Before even kicking off my shoes, I pushed open the bathroom door in my hotel room at Paris’ Charles de Gaulle Airport. A bathtub! Thank you, God. After months of living in hostels and guest houses with tiny showers, a tub was a treat beyond description. I dug into my suitcase for my essential oil of lavender and liberally shook drops into the bath water. As I sank up to my neck into the hot water, the lavender began to work its magic. Ever so slowly, my aching shoulders relaxed and my mind stopped racing.
Many years ago, a friend gave me an aromatherapy treatment using essential oils. I’ve been passionate about them ever since, and perhaps none more so than essential oil of lavender. I apply it topically when my muscles scream from toting twenty pounds of equipment on my back. To sleep more peacefully, I sprinkle it on my pillow. I even use it sparingly as a perfume and apply it to my temples when one of my persistent headaches becomes too painful to endure.
My life of perpetual travel limits what I can carry. With no home base and only a carry-on size suitcase and a small backpack at my disposal, I never buy souvenirs, but I’m a sucker for anything lavender. At Pannonhalma Archabbey in Hungary, I purchased a bottle of essential oil that the monks distill from the fields they tend. I also couldn’t resist in Croatia, where the purple blossom grows profusely along the Istrian coast. And now I was about to fulfill my lifelong dream of seeing the lavender fields of Provence in full bloom. Read More
Click on title to view photo in large format. Every July, the Rue de la République in Avignon, France, is closed to traffic for the Avignon Theater Festival. Visitors flock to the city to attend performances and party along the main street in the historic center. Adding to the fun and craziness, actors roam the streets in costume, performing snippets of plays to attract customers. Read More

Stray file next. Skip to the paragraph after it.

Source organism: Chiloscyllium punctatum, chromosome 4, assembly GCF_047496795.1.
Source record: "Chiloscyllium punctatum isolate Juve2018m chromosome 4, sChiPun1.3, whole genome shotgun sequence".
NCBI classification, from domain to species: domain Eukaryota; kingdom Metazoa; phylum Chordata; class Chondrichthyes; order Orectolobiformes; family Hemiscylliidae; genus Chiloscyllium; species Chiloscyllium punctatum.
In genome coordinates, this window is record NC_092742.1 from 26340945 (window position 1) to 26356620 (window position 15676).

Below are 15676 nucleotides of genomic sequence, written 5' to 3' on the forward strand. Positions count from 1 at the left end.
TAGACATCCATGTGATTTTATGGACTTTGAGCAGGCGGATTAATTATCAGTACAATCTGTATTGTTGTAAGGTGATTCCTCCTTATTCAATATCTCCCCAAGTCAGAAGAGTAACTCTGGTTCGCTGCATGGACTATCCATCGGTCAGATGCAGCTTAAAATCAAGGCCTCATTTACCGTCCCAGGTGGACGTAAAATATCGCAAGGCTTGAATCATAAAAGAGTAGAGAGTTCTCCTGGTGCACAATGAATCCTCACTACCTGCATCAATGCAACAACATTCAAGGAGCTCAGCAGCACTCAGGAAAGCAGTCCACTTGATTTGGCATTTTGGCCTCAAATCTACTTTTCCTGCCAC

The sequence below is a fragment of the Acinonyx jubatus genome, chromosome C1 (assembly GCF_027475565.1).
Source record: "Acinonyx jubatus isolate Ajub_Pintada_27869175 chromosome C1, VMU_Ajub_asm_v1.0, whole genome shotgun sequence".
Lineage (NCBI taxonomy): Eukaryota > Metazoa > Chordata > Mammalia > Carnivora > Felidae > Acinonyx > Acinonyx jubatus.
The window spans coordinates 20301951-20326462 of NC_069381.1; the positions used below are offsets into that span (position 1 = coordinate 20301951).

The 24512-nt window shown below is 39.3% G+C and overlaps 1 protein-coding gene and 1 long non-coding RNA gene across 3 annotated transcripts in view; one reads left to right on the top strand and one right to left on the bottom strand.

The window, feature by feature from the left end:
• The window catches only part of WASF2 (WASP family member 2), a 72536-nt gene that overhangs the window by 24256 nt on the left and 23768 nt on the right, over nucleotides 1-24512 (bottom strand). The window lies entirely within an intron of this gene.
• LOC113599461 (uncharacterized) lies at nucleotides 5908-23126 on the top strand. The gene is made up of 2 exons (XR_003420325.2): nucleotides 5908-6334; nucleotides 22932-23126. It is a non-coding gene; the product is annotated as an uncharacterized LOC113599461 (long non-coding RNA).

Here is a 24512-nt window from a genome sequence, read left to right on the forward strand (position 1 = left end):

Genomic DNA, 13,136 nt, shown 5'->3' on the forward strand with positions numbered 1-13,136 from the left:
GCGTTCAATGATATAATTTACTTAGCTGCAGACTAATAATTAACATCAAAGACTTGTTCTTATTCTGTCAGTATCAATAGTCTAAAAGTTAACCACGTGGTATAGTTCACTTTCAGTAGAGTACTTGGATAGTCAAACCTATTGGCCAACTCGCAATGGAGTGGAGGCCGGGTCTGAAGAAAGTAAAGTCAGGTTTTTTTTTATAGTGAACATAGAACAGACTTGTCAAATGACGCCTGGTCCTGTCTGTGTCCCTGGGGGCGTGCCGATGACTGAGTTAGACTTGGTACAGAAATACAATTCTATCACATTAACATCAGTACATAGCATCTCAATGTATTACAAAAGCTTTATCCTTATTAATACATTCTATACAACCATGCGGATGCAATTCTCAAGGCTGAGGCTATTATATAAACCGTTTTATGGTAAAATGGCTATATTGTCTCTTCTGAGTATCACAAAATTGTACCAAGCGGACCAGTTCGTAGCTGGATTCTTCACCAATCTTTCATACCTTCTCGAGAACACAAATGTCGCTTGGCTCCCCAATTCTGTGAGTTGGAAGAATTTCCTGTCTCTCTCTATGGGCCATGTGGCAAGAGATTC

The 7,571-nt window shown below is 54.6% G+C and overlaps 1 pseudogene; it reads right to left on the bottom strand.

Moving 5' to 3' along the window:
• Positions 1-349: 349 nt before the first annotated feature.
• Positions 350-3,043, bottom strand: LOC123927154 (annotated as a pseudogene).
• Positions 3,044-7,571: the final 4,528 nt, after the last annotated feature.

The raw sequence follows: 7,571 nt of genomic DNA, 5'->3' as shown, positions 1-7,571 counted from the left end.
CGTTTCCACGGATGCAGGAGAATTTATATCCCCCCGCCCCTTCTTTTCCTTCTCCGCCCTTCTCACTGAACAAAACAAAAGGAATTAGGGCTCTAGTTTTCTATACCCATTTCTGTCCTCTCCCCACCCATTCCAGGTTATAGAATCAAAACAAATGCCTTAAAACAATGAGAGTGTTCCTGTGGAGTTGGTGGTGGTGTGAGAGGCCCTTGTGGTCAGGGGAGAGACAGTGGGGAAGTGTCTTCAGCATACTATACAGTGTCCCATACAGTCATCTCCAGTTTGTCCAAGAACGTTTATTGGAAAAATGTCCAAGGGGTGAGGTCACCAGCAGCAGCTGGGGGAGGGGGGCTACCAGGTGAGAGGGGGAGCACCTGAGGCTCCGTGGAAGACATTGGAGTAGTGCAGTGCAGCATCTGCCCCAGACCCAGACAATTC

Click on title to view photo in large format. Posters of performances are plastered all over town during the Theater Festival in Avignon, France, held throughout the month of July each year. Though most of the plays are performed in French only, there are ways for a non-French speaker like me to enjoy the festival. Many are classics such as Shakespeare, which can be enjoyed despite language if the story-line is familiar. There are also Read More
Click on title to view photo in large format. The perched village of Gordes is a gorgeous hilltop village in Provence, France. Crowning a hill in the Luberon mountains, Gordes is visible for miles around. These days, tourism is the main economic activity in the village, thus this picture perfect location is today an asset. But it wasn’t always so. Throughout history, the wealth and prominent position of Gordes were coveted by everyone from the Romans to the Kings of France. As a result, the fortified castle was built to enclose the city hall and provide safety for residents during attacks. Read More
I tilted my chin up and let the sunshine warm my face. Day after day in Provence brought crystal blue skies and fresh breezes that kept the sweltering summer heat at bay. I had come to southern France for its sunshine, but not for the same reason as most sun worshipers. What drew me were the famous Charentais melons of Provence. In addition to making me sigh with bliss, the sunshine of southern France combines with the region’s pure water, rich soil, and Mistral winds to create the perfect growing conditions for this delicious fruit.
I’d been curious about Charentais melons for quite some time. In the wee hours of the morning, on one of those rare occasions when I was in the U.S., I’d watched an informercial with a Hollywood cosmetic surgeon who claimed he could reverse the aging process. His secret? A ingredient extracted from the melons of Provence, France. Read More
Click on title to view photo in large format. Between the Middle Ages and the French Revolution, Cavaillon, France, was home to a significant Jewish population. While Jewish communities in other parts of Europe were suffering horrific pogroms, the Jews of Provence were luckier. The Popes of Avignon, recognizing that Jesus was a Jew, decreed that they be treated with tolerance. However, because Jews were also seen as the murderers of Jesus, they established strict regulations Read More